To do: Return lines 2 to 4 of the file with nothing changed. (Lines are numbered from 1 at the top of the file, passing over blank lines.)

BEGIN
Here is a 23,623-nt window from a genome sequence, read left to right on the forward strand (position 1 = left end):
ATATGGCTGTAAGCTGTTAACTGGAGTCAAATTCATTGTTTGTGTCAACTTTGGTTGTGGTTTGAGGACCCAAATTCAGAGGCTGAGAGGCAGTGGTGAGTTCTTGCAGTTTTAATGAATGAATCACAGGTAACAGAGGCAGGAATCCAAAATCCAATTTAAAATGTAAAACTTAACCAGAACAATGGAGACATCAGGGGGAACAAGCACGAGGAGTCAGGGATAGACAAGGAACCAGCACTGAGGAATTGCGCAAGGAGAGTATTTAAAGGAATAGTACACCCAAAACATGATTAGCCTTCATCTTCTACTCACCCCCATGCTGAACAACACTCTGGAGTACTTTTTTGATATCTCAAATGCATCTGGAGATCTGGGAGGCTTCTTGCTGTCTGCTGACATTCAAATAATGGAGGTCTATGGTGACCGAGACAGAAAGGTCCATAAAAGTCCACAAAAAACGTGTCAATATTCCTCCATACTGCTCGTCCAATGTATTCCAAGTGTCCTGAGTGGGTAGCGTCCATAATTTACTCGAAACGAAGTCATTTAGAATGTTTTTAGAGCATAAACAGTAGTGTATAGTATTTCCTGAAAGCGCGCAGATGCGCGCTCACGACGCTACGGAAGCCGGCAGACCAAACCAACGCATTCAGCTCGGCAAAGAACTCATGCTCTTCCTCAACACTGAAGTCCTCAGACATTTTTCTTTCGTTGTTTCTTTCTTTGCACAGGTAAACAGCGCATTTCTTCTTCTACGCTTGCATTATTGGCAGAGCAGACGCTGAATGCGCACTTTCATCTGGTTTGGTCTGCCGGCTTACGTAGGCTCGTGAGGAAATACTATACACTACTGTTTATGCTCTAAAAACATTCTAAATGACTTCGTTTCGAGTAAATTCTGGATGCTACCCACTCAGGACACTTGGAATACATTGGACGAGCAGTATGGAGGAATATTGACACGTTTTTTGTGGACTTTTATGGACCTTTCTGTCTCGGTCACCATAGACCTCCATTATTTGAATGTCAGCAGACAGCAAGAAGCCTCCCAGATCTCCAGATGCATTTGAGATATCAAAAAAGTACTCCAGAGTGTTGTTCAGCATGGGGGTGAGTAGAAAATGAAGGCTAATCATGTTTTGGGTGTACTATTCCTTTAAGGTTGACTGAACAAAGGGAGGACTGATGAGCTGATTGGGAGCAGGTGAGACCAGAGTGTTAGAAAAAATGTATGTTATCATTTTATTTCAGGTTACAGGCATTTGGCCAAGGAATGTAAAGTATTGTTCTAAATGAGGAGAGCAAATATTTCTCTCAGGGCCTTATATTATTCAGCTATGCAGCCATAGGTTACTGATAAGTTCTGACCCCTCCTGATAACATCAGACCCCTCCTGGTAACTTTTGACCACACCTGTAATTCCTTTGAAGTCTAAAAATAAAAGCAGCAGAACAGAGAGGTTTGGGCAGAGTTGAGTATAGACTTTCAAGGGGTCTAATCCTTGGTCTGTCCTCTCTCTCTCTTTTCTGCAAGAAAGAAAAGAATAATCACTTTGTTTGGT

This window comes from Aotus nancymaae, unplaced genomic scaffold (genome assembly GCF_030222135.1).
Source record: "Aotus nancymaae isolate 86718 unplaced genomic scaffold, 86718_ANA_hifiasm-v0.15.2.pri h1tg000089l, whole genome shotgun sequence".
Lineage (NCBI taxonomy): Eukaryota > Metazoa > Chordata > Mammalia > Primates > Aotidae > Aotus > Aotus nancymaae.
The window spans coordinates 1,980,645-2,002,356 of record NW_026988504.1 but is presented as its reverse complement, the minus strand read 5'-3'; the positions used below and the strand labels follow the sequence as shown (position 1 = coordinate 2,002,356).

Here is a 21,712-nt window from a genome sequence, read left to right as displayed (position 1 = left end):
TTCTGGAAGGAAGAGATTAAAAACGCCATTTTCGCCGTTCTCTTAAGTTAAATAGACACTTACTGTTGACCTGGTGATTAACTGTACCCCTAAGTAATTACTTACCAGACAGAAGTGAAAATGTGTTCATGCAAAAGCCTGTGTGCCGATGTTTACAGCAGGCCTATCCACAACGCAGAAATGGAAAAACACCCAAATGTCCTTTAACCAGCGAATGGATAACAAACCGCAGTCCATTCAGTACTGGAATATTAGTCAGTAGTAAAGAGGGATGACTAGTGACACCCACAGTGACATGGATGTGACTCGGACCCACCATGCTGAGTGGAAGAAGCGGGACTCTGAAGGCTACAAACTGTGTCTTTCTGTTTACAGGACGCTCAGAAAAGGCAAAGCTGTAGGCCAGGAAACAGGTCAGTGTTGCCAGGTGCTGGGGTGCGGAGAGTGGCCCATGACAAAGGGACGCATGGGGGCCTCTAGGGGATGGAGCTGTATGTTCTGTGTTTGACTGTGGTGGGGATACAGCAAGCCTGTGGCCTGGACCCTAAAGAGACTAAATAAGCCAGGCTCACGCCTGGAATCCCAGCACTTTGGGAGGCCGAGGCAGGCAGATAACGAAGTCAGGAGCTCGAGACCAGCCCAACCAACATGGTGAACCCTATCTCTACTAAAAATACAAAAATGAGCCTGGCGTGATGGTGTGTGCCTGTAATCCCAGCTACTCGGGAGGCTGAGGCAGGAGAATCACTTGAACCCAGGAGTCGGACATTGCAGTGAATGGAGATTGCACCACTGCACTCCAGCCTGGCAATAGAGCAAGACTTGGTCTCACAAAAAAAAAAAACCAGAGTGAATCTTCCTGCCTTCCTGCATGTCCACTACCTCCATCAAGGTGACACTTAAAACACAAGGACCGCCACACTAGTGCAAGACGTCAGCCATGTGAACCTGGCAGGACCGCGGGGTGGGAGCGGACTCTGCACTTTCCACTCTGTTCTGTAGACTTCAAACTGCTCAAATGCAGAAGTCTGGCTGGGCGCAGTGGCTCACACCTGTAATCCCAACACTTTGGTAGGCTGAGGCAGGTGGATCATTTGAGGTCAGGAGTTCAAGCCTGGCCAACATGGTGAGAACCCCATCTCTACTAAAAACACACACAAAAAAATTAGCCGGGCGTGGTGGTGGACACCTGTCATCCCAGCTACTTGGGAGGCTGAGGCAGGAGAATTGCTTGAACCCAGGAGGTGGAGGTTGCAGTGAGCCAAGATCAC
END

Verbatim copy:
ATATGGCTGTAAGCTGTTAACTGGAGTCAAATTCATTGTTTGTGTCAACTTTGGTTGTGGTTTGAGGACCCAAATTCAGAGGCTGAGAGGCAGTGGTGAGTTCTTGCAGTTTTAATGAATGAATCACAGGTAACAGAGGCAGGAATCCAAAATCCAATTTAAAATGTAAAACTTAACCAGAACAATGGAGACATCAGGGGGAACAAGCACGAGGAGTCAGGGATAGACAAGGAACCAGCACTGAGGAATTGCGCAAGGAGAGTATTTAAAGGAATAGTACACCCAAAACATGATTAGCCTTCATCTTCTACTCACCCCCATGCTGAACAACACTCTGGAGTACTTTTTTGATATCTCAAATGCATCTGGAGATCTGGGAGGCTTCTTGCTGTCTGCTGACATTCAAATAATGGAGGTCTATGGTGACCGAGACAGAAAGGTCCATAAAAGTCCACAAAAAACGTGTCAATATTCCTCCATACTGCTCGTCCAATGTATTCCAAGTGTCCTGAGTGGGTAGCGTCCATAATTTACTCGAAACGAAGTCATTTAGAATGTTTTTAGAGCATAAACAGTAGTGTATAGTATTTCCTGAAAGCGCGCAGATGCGCGCTCACGACGCTACGGAAGCCGGCAGACCAAACCAACGCATTCAGCTCGGCAAAGAACTCATGCTCTTCCTCAACACTGAAGTCCTCAGACATTTTTCTTTCGTTGTTTCTTTCTTTGCACAGGTAAACAGCGCATTTCTTCTTCTACGCTTGCATTATTGGCAGAGCAGACGCTGAATGCGCACTTTCATCTGGTTTGGTCTGCCGGCTTACGTAGGCTCGTGAGGAAATACTATACACTACTGTTTATGCTCTAAAAACATTCTAAATGACTTCGTTTCGAGTAAATTCTGGATGCTACCCACTCAGGACACTTGGAATACATTGGACGAGCAGTATGGAGGAATATTGACACGTTTTTTGTGGACTTTTATGGACCTTTCTGTCTCGGTCACCATAGACCTCCATTATTTGAATGTCAGCAGACAGCAAGAAGCCTCCCAGATCTCCAGATGCATTTGAGATATCAAAAAAGTACTCCAGAGTGTTGTTCAGCATGGGGGTGAGTAGAAAATGAAGGCTAATCATGTTTTGGGTGTACTATTCCTTTAAGGTTGACTGAACAAAGGGAGGACTGATGAGCTGATTGGGAGCAGGTGAGACCAGAGTGTTAGAAAAAATGTATGTTATCATTTTATTTCAGGTTACAGGCATTTGGCCAAGGAATGTAAAGTATTGTTCTAAATGAGGAGAGCAAATATTTCTCTCAGGGCCTTATATTATTCAGCTATGCAGCCATAGGTTACTGATAAGTTCTGACCCCTCCTGATAACATCAGACCCCTCCTGGTAACTTTTGACCACACCTGTAATTCCTTTGAAGTCTAAAAATAAAAGCAGCAGAACAGAGAGGTTTGGGCAGAGTTGAGTATAGACTTTCAAGGGGTCTAATCCTTGGTCTGTCCTCTCTCTCTCTTTTCTGCAAGAAAGAAAAGAATAATCACTTTGTTTGGT

This window comes from Aotus nancymaae, unplaced genomic scaffold (genome assembly GCF_030222135.1).
Source record: "Aotus nancymaae isolate 86718 unplaced genomic scaffold, 86718_ANA_hifiasm-v0.15.2.pri h1tg000089l, whole genome shotgun sequence".